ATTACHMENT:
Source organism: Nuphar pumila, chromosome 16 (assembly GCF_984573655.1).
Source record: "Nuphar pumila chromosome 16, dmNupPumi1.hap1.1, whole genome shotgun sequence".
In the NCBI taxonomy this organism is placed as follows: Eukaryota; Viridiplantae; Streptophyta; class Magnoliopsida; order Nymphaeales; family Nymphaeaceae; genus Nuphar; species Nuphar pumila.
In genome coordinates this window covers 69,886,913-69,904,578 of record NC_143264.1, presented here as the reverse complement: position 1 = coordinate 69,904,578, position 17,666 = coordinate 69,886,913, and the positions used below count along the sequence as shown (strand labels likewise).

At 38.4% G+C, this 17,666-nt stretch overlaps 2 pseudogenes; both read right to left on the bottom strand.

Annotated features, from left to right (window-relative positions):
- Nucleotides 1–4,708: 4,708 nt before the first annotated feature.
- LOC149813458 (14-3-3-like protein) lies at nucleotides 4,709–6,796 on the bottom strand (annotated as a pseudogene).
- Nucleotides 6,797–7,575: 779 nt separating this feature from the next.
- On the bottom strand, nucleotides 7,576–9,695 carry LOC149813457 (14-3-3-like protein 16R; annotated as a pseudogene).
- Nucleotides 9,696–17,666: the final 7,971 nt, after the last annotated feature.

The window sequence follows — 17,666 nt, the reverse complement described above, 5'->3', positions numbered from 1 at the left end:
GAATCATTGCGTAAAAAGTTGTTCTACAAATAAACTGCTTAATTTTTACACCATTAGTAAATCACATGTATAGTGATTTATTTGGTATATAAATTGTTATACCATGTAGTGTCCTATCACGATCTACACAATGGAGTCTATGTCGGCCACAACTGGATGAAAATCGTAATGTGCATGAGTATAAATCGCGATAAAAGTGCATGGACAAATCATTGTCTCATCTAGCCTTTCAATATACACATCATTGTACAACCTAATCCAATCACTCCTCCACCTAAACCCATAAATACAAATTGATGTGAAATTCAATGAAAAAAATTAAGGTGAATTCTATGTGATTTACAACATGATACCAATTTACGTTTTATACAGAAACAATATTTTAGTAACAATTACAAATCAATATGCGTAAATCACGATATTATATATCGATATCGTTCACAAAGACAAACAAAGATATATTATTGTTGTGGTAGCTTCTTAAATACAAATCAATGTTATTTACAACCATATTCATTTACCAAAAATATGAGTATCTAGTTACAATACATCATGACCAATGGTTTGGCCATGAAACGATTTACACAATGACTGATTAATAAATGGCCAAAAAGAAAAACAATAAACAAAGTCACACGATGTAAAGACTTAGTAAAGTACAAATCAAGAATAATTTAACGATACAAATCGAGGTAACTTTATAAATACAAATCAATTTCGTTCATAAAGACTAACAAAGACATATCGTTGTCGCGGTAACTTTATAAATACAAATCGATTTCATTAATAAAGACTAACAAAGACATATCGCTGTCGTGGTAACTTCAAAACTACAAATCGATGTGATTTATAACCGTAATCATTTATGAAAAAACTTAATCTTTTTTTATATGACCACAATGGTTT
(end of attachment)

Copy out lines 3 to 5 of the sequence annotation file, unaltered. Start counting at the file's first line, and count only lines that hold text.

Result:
In the NCBI taxonomy this organism is placed as follows: Eukaryota; Viridiplantae; Streptophyta; class Magnoliopsida; order Nymphaeales; family Nymphaeaceae; genus Nuphar; species Nuphar pumila.
In genome coordinates this window covers 69,886,913-69,904,578 of record NC_143264.1, presented here as the reverse complement: position 1 = coordinate 69,904,578, position 17,666 = coordinate 69,886,913, and the positions used below count along the sequence as shown (strand labels likewise).

At 38.4% G+C, this 17,666-nt stretch overlaps 2 pseudogenes; both read right to left on the bottom strand.